Twitter Demographics

The data shown below were collected from the profiles of 76 tweeters who shared this research output. Click here to find out more about how the information was compiled.

Mendeley readers

The data shown below were compiled from readership statistics for 741 Mendeley readers of this research output. Click here to see the associated Mendeley record.

Geographical breakdown

Country Count As %
Germany 1 <1%
South Africa 1 <1%
United Kingdom 1 <1%
Spain 1 <1%
United States 1 <1%
Unknown 736 99%

Demographic breakdown

Readers by professional status Count As %
Student > Master 114 15%
Researcher 96 13%
Student > Bachelor 91 12%
Student > Ph. D. Student 69 9%
Student > Doctoral Student 54 7%
Other 134 18%
Unknown 183 25%
Readers by discipline Count As %
Psychology 187 25%
Medicine and Dentistry 136 18%
Nursing and Health Professions 80 11%
Social Sciences 49 7%
Pharmacology, Toxicology and Pharmaceutical Science 15 2%
Other 63 9%
Unknown 211 28%

Attention Score in Context

This research output has an Altmetric Attention Score of 73. This is our high-level measure of the quality and quantity of online attention that it has received. This Attention Score, as well as the ranking and number of research outputs shown below, was calculated when the research output was last mentioned on 12 October 2021.
All research outputs
of 22,503,967 outputs
Outputs from Cochrane database of systematic reviews
of 12,266 outputs
Outputs of similar age
of 407,858 outputs
Outputs of similar age from Cochrane database of systematic reviews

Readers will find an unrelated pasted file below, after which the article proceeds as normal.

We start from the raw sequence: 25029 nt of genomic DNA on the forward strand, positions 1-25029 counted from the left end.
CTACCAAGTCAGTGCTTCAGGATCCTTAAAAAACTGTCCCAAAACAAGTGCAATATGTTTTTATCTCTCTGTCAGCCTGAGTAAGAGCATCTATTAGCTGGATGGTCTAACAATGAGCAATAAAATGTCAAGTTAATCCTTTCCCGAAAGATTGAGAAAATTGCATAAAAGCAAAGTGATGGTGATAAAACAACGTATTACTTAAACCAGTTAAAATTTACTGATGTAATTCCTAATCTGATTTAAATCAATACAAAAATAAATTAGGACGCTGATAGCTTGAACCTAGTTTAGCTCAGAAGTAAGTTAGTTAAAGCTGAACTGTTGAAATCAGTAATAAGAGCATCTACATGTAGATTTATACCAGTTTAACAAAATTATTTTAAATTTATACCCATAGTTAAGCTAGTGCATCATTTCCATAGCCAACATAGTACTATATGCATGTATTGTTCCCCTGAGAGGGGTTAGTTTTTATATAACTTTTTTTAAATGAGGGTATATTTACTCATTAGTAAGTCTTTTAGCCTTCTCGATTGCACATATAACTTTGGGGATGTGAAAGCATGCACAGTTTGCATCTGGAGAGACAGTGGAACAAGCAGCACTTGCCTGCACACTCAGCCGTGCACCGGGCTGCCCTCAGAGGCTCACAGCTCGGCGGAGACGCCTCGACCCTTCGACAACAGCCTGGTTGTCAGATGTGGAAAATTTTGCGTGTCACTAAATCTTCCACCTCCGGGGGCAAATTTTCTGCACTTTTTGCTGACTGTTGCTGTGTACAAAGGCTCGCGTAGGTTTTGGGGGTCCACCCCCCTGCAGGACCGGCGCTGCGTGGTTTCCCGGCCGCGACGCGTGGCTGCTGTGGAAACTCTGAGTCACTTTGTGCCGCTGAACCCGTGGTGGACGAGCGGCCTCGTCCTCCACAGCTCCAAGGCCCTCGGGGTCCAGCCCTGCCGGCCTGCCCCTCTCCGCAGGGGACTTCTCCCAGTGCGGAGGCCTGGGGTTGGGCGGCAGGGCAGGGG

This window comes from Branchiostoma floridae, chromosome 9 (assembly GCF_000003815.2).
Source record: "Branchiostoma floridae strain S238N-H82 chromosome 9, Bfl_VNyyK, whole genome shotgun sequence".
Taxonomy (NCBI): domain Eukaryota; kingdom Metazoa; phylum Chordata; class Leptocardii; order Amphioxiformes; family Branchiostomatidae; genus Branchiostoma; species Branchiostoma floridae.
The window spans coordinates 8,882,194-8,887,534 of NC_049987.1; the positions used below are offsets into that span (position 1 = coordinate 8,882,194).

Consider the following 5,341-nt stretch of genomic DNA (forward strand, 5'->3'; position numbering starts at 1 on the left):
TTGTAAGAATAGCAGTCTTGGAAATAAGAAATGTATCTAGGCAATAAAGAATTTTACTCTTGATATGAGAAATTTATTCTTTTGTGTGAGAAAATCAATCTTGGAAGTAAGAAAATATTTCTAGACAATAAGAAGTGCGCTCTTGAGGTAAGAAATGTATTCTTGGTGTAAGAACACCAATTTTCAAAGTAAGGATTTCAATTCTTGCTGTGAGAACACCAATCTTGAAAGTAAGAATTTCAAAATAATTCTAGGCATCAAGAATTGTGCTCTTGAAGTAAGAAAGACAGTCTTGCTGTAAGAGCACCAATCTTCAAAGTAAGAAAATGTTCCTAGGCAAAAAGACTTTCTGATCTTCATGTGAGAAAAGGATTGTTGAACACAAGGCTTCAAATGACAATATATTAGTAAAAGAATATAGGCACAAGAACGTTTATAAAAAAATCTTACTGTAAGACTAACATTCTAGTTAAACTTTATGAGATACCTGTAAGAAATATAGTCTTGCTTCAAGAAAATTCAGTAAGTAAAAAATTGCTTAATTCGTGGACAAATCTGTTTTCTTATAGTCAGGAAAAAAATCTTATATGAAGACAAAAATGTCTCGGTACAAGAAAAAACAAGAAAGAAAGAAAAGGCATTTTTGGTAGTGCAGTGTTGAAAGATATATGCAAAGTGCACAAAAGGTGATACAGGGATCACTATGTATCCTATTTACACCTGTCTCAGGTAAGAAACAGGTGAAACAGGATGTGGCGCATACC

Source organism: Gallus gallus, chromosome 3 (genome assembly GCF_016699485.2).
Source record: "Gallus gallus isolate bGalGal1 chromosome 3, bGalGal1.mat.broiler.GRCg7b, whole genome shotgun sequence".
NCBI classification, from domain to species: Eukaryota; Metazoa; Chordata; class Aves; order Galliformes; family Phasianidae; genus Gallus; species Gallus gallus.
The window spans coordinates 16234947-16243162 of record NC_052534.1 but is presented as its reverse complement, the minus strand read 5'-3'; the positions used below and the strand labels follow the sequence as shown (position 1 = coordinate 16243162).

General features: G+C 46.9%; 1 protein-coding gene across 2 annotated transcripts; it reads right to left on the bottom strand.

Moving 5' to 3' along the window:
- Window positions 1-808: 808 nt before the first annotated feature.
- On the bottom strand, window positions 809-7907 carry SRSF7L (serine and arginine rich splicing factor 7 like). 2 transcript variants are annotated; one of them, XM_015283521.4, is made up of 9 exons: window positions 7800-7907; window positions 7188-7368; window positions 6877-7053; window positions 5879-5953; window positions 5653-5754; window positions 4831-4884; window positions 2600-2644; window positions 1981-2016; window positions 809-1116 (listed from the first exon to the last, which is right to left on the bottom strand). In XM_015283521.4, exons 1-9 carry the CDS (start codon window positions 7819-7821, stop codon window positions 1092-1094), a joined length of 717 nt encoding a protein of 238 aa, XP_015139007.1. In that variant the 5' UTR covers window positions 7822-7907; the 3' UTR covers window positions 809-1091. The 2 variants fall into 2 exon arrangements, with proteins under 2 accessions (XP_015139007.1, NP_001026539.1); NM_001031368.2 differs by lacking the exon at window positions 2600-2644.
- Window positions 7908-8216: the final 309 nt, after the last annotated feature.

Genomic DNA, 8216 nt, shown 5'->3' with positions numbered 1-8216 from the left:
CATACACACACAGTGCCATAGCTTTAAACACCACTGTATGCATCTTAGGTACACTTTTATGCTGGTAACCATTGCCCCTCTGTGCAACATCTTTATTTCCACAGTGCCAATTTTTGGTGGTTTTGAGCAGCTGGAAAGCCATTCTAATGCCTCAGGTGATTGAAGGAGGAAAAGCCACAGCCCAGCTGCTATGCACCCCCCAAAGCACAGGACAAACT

of 202 outputs
Altmetric has tracked 22,503,967 research outputs across all sources so far. Compared to these this one has done particularly well and is in the 97th percentile: it's in the top 5% of all research outputs ever tracked by Altmetric.
So far Altmetric has tracked 12,266 research outputs from this source. They typically receive a lot more attention than average, with a mean Attention Score of 30.1. This one has done particularly well, scoring higher than 92% of its peers.
Older research outputs will score higher simply because they've had more time to accumulate mentions. To account for age we can compare this Altmetric Attention Score to the 407,858 tracked outputs that were published within six weeks on either side of this one in any source. This one has done particularly well, scoring higher than 97% of its contemporaries.
We're also able to compare this research output to 202 others from the same source and published within six weeks on either side of this one. This one has done well, scoring higher than 88% of its contemporaries.